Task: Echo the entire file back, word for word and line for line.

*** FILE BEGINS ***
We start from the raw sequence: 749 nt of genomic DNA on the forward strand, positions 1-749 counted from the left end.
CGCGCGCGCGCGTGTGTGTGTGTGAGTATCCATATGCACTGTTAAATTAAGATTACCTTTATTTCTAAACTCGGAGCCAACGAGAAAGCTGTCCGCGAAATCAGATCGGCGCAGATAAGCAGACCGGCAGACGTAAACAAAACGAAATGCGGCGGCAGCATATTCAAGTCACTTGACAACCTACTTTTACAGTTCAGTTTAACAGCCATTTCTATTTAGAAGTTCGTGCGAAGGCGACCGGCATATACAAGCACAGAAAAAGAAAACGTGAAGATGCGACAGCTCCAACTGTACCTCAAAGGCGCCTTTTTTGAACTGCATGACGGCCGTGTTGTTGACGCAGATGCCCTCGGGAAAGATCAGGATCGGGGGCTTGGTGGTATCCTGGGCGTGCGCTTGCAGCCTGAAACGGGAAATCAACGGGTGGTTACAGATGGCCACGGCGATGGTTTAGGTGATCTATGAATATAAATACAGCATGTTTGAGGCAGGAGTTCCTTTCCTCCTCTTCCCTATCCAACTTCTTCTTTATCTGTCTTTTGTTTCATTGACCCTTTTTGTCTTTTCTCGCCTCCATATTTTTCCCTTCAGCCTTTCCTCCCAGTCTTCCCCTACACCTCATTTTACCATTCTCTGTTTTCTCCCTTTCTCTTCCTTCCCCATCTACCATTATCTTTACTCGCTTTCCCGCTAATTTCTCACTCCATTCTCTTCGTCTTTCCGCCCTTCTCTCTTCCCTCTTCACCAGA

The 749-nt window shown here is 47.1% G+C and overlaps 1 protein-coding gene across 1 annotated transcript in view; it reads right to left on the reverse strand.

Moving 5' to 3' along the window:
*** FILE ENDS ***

We start from the raw sequence: 749 nt of genomic DNA on the forward strand, positions 1-749 counted from the left end.
CGCGCGCGCGCGTGTGTGTGTGTGAGTATCCATATGCACTGTTAAATTAAGATTACCTTTATTTCTAAACTCGGAGCCAACGAGAAAGCTGTCCGCGAAATCAGATCGGCGCAGATAAGCAGACCGGCAGACGTAAACAAAACGAAATGCGGCGGCAGCATATTCAAGTCACTTGACAACCTACTTTTACAGTTCAGTTTAACAGCCATTTCTATTTAGAAGTTCGTGCGAAGGCGACCGGCATATACAAGCACAGAAAAAGAAAACGTGAAGATGCGACAGCTCCAACTGTACCTCAAAGGCGCCTTTTTTGAACTGCATGACGGCCGTGTTGTTGACGCAGATGCCCTCGGGAAAGATCAGGATCGGGGGCTTGGTGGTATCCTGGGCGTGCGCTTGCAGCCTGAAACGGGAAATCAACGGGTGGTTACAGATGGCCACGGCGATGGTTTAGGTGATCTATGAATATAAATACAGCATGTTTGAGGCAGGAGTTCCTTTCCTCCTCTTCCCTATCCAACTTCTTCTTTATCTGTCTTTTGTTTCATTGACCCTTTTTGTCTTTTCTCGCCTCCATATTTTTCCCTTCAGCCTTTCCTCCCAGTCTTCCCCTACACCTCATTTTACCATTCTCTGTTTTCTCCCTTTCTCTTCCTTCCCCATCTACCATTATCTTTACTCGCTTTCCCGCTAATTTCTCACTCCATTCTCTTCGTCTTTCCGCCCTTCTCTCTTCCCTCTTCACCAGA

The 749-nt window shown here is 47.1% G+C and overlaps 1 protein-coding gene across 1 annotated transcript in view; it reads right to left on the reverse strand.

Moving 5' to 3' along the window: